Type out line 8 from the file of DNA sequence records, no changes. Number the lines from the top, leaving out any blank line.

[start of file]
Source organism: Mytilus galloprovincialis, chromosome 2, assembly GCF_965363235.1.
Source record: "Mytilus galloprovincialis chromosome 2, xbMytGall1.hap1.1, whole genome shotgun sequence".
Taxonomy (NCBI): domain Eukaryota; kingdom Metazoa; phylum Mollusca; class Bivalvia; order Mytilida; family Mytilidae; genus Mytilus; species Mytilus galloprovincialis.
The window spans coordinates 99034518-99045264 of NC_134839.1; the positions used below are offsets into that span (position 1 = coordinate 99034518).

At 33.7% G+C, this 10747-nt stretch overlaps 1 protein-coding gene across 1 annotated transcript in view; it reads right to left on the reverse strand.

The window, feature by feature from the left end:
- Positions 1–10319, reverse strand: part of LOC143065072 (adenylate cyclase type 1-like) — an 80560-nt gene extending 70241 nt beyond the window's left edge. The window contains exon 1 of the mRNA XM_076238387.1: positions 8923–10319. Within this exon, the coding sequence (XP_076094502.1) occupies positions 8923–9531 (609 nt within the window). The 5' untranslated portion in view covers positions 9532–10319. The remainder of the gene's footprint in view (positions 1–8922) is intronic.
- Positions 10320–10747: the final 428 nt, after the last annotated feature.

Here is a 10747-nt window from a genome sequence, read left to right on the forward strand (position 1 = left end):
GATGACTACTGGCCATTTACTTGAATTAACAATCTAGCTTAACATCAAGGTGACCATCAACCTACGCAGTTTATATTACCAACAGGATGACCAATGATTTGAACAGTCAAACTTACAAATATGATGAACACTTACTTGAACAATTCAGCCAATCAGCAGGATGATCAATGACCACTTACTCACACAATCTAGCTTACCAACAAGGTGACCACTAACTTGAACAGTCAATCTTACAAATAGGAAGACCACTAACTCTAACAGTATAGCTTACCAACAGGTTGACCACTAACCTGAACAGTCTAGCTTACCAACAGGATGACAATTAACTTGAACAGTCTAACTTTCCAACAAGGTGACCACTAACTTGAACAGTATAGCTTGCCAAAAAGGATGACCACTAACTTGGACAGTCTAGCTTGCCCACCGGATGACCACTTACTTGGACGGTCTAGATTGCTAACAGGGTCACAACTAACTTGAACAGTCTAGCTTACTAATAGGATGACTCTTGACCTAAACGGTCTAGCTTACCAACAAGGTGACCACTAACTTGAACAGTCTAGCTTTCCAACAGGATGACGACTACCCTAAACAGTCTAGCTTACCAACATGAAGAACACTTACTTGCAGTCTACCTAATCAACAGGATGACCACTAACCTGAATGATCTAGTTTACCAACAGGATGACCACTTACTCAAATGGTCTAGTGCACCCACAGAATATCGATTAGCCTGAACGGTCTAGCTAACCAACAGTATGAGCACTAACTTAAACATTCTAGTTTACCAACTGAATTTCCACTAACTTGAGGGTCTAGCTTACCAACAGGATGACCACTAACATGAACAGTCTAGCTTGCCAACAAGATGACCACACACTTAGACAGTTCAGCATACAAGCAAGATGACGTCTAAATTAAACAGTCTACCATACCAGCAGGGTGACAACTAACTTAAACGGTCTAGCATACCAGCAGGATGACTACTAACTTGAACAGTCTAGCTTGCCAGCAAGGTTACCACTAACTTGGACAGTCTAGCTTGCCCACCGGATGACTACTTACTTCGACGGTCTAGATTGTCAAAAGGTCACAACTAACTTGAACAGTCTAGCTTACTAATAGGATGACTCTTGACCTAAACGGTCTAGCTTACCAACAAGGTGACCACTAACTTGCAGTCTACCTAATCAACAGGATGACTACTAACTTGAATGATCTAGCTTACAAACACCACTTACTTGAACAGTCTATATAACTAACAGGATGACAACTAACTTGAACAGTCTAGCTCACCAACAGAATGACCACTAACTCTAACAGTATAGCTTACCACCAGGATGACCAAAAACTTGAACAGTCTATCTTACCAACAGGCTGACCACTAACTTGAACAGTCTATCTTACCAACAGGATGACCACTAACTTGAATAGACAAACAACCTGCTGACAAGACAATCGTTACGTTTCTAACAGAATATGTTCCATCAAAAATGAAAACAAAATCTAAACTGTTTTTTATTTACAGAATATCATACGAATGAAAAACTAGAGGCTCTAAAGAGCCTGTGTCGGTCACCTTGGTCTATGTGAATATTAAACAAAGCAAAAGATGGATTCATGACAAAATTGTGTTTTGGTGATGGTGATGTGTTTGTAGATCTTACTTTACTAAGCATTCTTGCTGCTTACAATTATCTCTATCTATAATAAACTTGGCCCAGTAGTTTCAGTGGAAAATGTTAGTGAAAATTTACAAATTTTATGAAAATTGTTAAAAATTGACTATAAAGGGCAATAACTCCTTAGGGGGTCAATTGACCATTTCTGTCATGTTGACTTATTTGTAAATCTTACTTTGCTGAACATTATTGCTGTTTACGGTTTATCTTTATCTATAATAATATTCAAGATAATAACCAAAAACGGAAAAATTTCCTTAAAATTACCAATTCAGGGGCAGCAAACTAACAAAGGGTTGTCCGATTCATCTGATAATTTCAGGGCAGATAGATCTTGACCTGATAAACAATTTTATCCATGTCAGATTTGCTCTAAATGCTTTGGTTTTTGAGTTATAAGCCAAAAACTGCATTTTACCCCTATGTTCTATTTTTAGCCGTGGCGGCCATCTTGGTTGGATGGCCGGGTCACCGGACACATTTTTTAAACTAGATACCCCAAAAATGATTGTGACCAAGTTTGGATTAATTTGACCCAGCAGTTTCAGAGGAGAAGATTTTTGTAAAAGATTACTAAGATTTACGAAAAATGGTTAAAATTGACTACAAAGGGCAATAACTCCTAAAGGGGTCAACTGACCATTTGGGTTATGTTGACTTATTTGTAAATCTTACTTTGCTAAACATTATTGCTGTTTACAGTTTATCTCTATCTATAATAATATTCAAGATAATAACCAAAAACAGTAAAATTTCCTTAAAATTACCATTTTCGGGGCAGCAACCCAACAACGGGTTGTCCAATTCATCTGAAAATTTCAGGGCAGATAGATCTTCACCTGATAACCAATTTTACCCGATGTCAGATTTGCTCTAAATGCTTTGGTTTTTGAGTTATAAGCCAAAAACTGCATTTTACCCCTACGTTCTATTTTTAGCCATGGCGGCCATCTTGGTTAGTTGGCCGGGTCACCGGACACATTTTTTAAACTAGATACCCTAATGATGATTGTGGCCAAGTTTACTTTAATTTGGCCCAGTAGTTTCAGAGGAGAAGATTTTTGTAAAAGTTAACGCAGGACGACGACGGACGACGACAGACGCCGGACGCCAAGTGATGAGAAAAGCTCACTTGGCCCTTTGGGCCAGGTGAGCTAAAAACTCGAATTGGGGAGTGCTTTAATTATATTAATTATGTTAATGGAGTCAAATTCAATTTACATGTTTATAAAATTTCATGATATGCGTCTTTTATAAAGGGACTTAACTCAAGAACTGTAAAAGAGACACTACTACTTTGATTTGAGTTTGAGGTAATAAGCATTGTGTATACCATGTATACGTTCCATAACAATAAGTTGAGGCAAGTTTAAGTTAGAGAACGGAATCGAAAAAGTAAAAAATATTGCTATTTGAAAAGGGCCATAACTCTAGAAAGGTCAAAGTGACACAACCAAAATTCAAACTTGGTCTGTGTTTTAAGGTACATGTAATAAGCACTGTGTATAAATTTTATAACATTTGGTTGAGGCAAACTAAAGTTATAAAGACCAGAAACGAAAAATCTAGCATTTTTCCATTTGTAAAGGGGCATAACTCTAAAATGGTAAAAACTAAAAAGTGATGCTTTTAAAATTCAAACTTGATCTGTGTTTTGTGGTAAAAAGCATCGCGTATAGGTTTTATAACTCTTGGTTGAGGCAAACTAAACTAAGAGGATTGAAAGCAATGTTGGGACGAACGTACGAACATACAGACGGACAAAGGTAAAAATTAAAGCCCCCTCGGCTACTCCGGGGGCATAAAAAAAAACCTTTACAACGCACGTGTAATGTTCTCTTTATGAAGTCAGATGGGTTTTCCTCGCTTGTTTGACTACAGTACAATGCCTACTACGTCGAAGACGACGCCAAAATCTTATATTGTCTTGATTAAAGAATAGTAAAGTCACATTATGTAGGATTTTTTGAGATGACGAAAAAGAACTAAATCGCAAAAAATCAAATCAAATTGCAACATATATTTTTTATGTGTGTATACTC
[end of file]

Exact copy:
- Positions 10320–10747: the final 428 nt, after the last annotated feature.